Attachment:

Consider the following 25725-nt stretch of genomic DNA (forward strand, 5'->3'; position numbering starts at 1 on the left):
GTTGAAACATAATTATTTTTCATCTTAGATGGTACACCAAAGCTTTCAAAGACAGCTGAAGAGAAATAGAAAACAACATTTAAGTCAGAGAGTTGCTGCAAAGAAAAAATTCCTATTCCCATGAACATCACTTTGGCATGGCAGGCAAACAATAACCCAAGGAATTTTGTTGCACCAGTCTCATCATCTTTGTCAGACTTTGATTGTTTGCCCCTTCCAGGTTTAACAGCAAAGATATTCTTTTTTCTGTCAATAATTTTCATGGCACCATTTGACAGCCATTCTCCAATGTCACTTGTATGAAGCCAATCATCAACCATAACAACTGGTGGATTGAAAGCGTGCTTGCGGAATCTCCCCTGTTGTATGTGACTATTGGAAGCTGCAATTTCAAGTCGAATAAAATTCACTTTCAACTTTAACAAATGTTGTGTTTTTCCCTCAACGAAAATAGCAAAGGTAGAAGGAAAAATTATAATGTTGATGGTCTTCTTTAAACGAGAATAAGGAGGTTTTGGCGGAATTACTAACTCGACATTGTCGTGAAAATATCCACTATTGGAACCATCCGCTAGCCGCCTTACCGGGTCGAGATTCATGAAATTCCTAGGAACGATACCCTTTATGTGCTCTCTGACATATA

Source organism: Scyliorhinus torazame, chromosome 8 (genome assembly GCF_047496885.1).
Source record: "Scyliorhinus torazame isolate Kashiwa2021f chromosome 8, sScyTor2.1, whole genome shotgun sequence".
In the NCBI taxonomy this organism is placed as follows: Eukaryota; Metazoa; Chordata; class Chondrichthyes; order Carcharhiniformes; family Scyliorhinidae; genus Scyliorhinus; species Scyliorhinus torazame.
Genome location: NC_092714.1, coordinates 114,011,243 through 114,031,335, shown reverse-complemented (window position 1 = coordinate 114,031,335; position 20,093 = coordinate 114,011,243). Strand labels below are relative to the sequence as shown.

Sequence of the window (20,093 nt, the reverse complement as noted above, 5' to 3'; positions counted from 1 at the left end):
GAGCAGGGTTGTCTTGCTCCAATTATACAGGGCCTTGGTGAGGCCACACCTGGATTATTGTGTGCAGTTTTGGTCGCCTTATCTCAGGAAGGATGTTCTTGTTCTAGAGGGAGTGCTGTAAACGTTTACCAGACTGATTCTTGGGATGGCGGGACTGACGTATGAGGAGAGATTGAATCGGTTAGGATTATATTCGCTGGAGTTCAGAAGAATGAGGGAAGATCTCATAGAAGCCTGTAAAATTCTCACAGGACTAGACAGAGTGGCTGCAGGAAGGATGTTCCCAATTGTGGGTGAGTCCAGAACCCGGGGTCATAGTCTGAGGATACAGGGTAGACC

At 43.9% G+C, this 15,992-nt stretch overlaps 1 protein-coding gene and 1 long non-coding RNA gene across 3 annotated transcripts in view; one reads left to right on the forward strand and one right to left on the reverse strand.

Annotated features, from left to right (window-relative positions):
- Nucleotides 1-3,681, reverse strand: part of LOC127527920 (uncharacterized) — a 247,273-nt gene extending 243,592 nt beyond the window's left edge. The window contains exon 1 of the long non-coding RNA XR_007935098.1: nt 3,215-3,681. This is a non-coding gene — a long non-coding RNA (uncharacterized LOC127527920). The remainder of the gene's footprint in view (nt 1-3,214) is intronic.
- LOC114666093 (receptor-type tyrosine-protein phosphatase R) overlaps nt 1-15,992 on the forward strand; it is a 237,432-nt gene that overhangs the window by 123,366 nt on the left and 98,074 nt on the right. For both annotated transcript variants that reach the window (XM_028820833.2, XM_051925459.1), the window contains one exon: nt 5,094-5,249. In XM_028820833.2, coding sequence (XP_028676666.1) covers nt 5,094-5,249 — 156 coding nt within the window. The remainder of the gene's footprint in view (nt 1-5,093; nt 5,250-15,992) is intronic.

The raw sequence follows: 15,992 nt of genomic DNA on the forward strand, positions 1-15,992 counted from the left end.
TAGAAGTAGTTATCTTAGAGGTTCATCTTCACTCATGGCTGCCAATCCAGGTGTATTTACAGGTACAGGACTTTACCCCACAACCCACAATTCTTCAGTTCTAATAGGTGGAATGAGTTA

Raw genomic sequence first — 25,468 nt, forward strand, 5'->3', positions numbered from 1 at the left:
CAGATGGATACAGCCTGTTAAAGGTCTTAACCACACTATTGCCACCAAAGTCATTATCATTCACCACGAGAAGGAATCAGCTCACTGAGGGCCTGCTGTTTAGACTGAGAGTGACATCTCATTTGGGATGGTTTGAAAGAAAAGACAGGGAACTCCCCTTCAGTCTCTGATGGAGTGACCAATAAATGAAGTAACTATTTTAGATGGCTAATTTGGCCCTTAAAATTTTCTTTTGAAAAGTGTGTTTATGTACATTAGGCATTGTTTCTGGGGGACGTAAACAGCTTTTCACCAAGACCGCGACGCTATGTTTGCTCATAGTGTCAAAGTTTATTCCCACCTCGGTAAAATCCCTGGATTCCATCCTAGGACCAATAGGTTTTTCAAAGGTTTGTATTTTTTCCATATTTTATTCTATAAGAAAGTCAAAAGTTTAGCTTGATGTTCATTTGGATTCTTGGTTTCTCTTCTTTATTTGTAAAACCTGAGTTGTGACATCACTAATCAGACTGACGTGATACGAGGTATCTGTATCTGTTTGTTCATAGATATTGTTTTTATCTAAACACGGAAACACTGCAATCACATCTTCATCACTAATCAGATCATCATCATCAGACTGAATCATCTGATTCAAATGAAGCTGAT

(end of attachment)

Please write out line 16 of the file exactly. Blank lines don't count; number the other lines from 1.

CAGATGGATACAGCCTGTTAAAGGTCTTAACCACACTATTGCCACCAAAGTCATTATCATTCACCACGAGAAGGAATCAGCTCACTGAGGGCCTGCTGTTTAGACTGAGAGTGACATCTCATTTGGGATGGTTTGAAAGAAAAGACAGGGAACTCCCCTTCAGTCTCTGATGGAGTGACCAATAAATGAAGTAACTATTTTAGATGGCTAATTTGGCCCTTAAAATTTTCTTTTGAAAAGTGTGTTTATGTACATTAGGCATTGTTTCTGGGGGACGTAAACAGCTTTTCACCAAGACCGCGACGCTATGTTTGCTCATAGTGTCAAAGTTTATTCCCACCTCGGTAAAATCCCTGGATTCCATCCTAGGACCAATAGGTTTTTCAAAGGTTTGTATTTTTTCCATATTTTATTCTATAAGAAAGTCAAAAGTTTAGCTTGATGTTCATTTGGATTCTTGGTTTCTCTTCTTTATTTGTAAAACCTGAGTTGTGACATCACTAATCAGACTGACGTGATACGAGGTATCTGTATCTGTTTGTTCATAGATATTGTTTTTATCTAAACACGGAAACACTGCAATCACATCTTCATCACTAATCAGATCATCATCATCAGACTGAATCATCTGATTCAAATGAAGCTGAT